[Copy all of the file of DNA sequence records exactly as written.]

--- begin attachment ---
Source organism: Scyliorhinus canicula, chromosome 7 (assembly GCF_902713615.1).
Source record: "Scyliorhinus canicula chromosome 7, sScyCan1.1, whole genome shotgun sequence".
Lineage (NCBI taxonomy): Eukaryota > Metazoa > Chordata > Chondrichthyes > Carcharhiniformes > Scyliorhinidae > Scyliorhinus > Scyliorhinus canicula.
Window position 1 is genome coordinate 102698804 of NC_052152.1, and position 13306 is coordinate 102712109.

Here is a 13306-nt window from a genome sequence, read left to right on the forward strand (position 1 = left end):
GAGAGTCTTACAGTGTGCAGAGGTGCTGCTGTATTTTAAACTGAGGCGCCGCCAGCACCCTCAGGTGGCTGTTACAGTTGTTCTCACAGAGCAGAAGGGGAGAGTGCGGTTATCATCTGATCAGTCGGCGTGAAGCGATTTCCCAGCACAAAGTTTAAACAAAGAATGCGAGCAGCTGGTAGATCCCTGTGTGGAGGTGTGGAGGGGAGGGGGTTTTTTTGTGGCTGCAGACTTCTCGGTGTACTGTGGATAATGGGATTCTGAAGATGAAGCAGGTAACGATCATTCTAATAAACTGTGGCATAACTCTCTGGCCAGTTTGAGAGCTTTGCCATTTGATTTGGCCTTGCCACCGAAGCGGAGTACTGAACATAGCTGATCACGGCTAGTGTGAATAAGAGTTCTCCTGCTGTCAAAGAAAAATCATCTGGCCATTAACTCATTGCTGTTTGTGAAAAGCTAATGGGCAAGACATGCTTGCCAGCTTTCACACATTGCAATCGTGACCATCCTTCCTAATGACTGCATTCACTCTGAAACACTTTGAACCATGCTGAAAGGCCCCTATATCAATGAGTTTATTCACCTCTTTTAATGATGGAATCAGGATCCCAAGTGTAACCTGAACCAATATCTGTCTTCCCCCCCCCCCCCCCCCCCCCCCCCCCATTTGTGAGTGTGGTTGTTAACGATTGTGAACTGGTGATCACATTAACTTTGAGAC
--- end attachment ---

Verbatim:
Source organism: Scyliorhinus canicula, chromosome 7 (assembly GCF_902713615.1).
Source record: "Scyliorhinus canicula chromosome 7, sScyCan1.1, whole genome shotgun sequence".
Lineage (NCBI taxonomy): Eukaryota > Metazoa > Chordata > Chondrichthyes > Carcharhiniformes > Scyliorhinidae > Scyliorhinus > Scyliorhinus canicula.
Window position 1 is genome coordinate 102698804 of NC_052152.1, and position 13306 is coordinate 102712109.

Here is a 13306-nt window from a genome sequence, read left to right on the forward strand (position 1 = left end):
GAGAGTCTTACAGTGTGCAGAGGTGCTGCTGTATTTTAAACTGAGGCGCCGCCAGCACCCTCAGGTGGCTGTTACAGTTGTTCTCACAGAGCAGAAGGGGAGAGTGCGGTTATCATCTGATCAGTCGGCGTGAAGCGATTTCCCAGCACAAAGTTTAAACAAAGAATGCGAGCAGCTGGTAGATCCCTGTGTGGAGGTGTGGAGGGGAGGGGGTTTTTTTGTGGCTGCAGACTTCTCGGTGTACTGTGGATAATGGGATTCTGAAGATGAAGCAGGTAACGATCATTCTAATAAACTGTGGCATAACTCTCTGGCCAGTTTGAGAGCTTTGCCATTTGATTTGGCCTTGCCACCGAAGCGGAGTACTGAACATAGCTGATCACGGCTAGTGTGAATAAGAGTTCTCCTGCTGTCAAAGAAAAATCATCTGGCCATTAACTCATTGCTGTTTGTGAAAAGCTAATGGGCAAGACATGCTTGCCAGCTTTCACACATTGCAATCGTGACCATCCTTCCTAATGACTGCATTCACTCTGAAACACTTTGAACCATGCTGAAAGGCCCCTATATCAATGAGTTTATTCACCTCTTTTAATGATGGAATCAGGATCCCAAGTGTAACCTGAACCAATATCTGTCTTCCCCCCCCCCCCCCCCCCCCCCCCCCCATTTGTGAGTGTGGTTGTTAACGATTGTGAACTGGTGATCACATTAACTTTGAGAC